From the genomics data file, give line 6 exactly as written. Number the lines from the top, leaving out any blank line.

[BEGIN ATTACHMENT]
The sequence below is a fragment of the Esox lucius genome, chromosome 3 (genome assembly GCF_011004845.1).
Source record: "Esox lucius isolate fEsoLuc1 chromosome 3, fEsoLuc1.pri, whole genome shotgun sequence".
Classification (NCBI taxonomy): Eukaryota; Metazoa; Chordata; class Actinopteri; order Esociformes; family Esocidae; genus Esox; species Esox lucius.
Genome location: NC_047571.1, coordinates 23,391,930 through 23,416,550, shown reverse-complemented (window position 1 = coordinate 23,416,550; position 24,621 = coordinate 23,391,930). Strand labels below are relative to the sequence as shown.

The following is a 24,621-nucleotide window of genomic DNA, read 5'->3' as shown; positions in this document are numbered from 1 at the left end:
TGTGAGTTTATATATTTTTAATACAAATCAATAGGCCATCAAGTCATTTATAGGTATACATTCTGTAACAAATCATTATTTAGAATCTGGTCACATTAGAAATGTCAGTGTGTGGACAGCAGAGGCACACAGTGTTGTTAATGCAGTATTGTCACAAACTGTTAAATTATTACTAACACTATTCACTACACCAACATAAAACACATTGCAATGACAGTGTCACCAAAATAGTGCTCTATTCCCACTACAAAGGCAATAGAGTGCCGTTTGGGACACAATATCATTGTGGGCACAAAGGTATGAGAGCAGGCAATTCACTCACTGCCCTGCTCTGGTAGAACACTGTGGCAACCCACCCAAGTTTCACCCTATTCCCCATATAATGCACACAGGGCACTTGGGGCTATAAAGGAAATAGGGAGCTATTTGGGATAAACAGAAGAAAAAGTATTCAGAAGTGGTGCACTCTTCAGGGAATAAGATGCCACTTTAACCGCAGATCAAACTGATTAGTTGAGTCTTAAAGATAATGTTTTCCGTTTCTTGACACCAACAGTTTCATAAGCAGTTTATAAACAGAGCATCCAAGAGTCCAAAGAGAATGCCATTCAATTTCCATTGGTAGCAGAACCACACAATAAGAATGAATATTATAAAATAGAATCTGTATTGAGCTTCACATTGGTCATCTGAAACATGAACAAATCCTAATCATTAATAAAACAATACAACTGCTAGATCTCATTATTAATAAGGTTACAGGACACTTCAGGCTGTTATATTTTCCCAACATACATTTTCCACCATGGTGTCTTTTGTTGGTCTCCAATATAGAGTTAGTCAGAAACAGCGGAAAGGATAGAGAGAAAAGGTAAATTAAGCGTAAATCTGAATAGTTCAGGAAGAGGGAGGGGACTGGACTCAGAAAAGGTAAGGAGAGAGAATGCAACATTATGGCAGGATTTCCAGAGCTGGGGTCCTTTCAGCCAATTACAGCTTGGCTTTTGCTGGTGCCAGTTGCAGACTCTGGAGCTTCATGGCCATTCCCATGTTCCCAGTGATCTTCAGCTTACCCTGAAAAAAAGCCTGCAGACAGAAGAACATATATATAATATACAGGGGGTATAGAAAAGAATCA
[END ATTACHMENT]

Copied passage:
TGTGAGTTTATATATTTTTAATACAAATCAATAGGCCATCAAGTCATTTATAGGTATACATTCTGTAACAAATCATTATTTAGAATCTGGTCACATTAGAAATGTCAGTGTGTGGACAGCAGAGGCACACAGTGTTGTTAATGCAGTATTGTCACAAACTGTTAAATTATTACTAACACTATTCACTACACCAACATAAAACACATTGCAATGACAGTGTCACCAAAATAGTGCTCTATTCCCACTACAAAGGCAATAGAGTGCCGTTTGGGACACAATATCATTGTGGGCACAAAGGTATGAGAGCAGGCAATTCACTCACTGCCCTGCTCTGGTAGAACACTGTGGCAACCCACCCAAGTTTCACCCTATTCCCCATATAATGCACACAGGGCACTTGGGGCTATAAAGGAAATAGGGAGCTATTTGGGATAAACAGAAGAAAAAGTATTCAGAAGTGGTGCACTCTTCAGGGAATAAGATGCCACTTTAACCGCAGATCAAACTGATTAGTTGAGTCTTAAAGATAATGTTTTCCGTTTCTTGACACCAACAGTTTCATAAGCAGTTTATAAACAGAGCATCCAAGAGTCCAAAGAGAATGCCATTCAATTTCCATTGGTAGCAGAACCACACAATAAGAATGAATATTATAAAATAGAATCTGTATTGAGCTTCACATTGGTCATCTGAAACATGAACAAATCCTAATCATTAATAAAACAATACAACTGCTAGATCTCATTATTAATAAGGTTACAGGACACTTCAGGCTGTTATATTTTCCCAACATACATTTTCCACCATGGTGTCTTTTGTTGGTCTCCAATATAGAGTTAGTCAGAAACAGCGGAAAGGATAGAGAGAAAAGGTAAATTAAGCGTAAATCTGAATAGTTCAGGAAGAGGGAGGGGACTGGACTCAGAAAAGGTAAGGAGAGAGAATGCAACATTATGGCAGGATTTCCAGAGCTGGGGTCCTTTCAGCCAATTACAGCTTGGCTTTTGCTGGTGCCAGTTGCAGACTCTGGAGCTTCATGGCCATTCCCATGTTCCCAGTGATCTTCAGCTTACCCTGAAAAAAAGCCTGCAGACAGAAGAACATATATATAATATACAGGGGGTATAGAAAAGAATCA